The low-maintenance, easy-doing attributes of the Dorper make it the perfect prime lamb breed for the Maxwell family's busy mixed farming operation and business interests at Wee Waa.
David Maxwell, his wife Tracy, their children Sam, Lily and Juliet, and his parents Ian and Rosemary, made the change to breeding Dorpers 12 years ago and continue to be pleased with the breed's fertility, growth and hardiness.
They currently run 1300 Dorper ewes and crop 650 hectares of wheat and barley across two farms, Mountain View and Glenarden, which total 1600ha. With the turnaround in seasonal conditions, the family are building sheep numbers back up to 1700 breeding ewes.
Mr Maxwell is also an accountant and partner in C&W Financial Services with offices in Moree, Narrabri and Wee Waa. Due to his full-time work, the crops are contract sown, fertilised and harvested with Mr Maxwell carrying out the spraying.
"Originally we ran first-cross lamb but we decided to trial a mob of Dorpers while my father, who passed away last year, continued to run first-cross lambs," Mr Maxwell said.
"We had both mobs in the same paddock during a dry spell and the first-cross lambs really struggled while the Dorpers kept putting on condition.
"When it got dry they just seemed to handle the dry herbage and grass much better, when it is wet I wouldn't say that, their performance is pretty similar, but when it is dry they really come into their own and unfortunately here it is dry a lot more than it is wet.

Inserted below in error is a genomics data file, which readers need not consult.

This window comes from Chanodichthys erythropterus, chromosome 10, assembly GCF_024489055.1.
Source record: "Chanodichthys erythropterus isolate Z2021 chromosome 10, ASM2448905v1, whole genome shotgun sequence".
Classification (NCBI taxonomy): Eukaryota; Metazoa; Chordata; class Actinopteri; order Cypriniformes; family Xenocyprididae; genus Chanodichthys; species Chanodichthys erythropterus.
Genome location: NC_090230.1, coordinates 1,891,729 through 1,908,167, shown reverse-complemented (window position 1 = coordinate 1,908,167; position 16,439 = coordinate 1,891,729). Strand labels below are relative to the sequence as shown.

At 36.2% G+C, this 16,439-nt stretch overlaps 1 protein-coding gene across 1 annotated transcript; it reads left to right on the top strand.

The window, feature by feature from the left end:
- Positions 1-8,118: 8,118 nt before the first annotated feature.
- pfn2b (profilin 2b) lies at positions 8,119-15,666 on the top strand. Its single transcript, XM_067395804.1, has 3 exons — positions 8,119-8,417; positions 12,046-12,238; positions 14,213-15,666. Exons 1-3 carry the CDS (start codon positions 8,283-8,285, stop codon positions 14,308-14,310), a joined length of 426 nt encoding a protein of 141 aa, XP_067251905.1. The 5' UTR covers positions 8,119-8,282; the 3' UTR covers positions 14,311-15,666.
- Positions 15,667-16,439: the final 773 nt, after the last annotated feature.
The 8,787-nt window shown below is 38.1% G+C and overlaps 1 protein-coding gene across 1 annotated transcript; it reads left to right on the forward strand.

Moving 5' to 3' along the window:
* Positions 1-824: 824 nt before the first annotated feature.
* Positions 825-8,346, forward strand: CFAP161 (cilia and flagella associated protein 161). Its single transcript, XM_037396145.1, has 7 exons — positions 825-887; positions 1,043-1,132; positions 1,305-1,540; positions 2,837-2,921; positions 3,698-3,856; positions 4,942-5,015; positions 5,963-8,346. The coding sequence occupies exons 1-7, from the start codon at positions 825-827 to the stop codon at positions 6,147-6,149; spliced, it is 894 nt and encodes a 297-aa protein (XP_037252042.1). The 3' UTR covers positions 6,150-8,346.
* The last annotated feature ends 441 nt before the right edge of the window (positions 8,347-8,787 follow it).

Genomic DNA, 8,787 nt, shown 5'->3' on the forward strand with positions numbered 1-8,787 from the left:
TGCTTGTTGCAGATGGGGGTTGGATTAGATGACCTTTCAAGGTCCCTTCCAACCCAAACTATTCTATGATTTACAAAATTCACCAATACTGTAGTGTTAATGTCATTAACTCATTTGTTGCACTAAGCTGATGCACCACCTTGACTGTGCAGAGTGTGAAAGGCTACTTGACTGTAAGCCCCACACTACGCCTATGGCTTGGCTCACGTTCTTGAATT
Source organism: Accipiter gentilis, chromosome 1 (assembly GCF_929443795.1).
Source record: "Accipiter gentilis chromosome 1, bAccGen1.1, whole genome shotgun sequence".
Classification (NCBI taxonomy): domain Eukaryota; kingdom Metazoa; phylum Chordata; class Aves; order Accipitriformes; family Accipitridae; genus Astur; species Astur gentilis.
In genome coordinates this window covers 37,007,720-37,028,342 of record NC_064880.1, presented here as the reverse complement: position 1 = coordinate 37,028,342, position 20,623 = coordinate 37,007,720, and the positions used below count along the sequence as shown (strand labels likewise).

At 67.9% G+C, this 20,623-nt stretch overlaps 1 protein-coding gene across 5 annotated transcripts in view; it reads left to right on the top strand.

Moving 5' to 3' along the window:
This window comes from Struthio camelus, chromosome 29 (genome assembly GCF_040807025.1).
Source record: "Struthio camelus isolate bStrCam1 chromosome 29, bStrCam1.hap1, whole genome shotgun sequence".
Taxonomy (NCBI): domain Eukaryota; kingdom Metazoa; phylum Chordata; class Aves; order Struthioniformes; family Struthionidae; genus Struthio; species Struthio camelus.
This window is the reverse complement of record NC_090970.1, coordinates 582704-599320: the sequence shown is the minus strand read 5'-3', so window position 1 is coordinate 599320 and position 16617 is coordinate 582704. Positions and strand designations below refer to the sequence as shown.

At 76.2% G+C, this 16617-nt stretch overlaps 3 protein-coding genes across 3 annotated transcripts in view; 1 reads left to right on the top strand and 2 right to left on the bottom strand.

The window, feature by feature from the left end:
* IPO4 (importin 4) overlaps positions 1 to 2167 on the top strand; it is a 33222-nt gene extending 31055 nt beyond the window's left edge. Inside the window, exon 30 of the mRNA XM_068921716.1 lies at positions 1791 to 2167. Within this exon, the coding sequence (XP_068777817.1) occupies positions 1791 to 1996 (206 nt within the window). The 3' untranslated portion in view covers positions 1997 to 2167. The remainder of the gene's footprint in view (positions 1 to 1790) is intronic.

"With my job I also needed a breed that was easy-care, I couldn't afford to chase flies and lice, and be shearing and crutching so the Dorpers have fitted into our time constraints."
"Although it has been a bit of trial and error, they have done very well for us."
Mr Maxwell has been sourcing his White Dorper rams from the Amarula Dorper stud at Moree for the past eight years. He uses a combination of visual appraisal and Australian Sheep Breeding Values (ASBVs) to select rams which will complement the ewes.
"I like a meaty, structurally sound ram with good length of body and a compact size, I don't want the biggest ram in the catalogue," he said
"I also look at the Lambplan figures for carcase traits including eye muscle depth and positive fat as I like my ewes to be carrying a bit of fat to help maintain their condition."
During the past three years Mr Maxwell has also enlisted the help of Amarula stud principal Justin Kirkby to assist in the classing of the ewe lambs which he said has significantly improved flock quality. They aim to keep about 200 to 250 replacement ewes annually.
"We'll class the ewes on structural soundness particularly legs and a nice, even body shape that carries plenty of meat," he said.
"We are also aiming to breed a more moderate-sized ewe due to their lower feed maintenance requirements, they don't eat as much and stay in three score good condition for longer.
"Since Justin has been classing our ewes, we've really noticed an increase in lambing percentages and the quality of our lambs has also improved.
"Although the ewe size has come back, the sale weight of our lambs has increased and we're producing a more consistent line of lambs."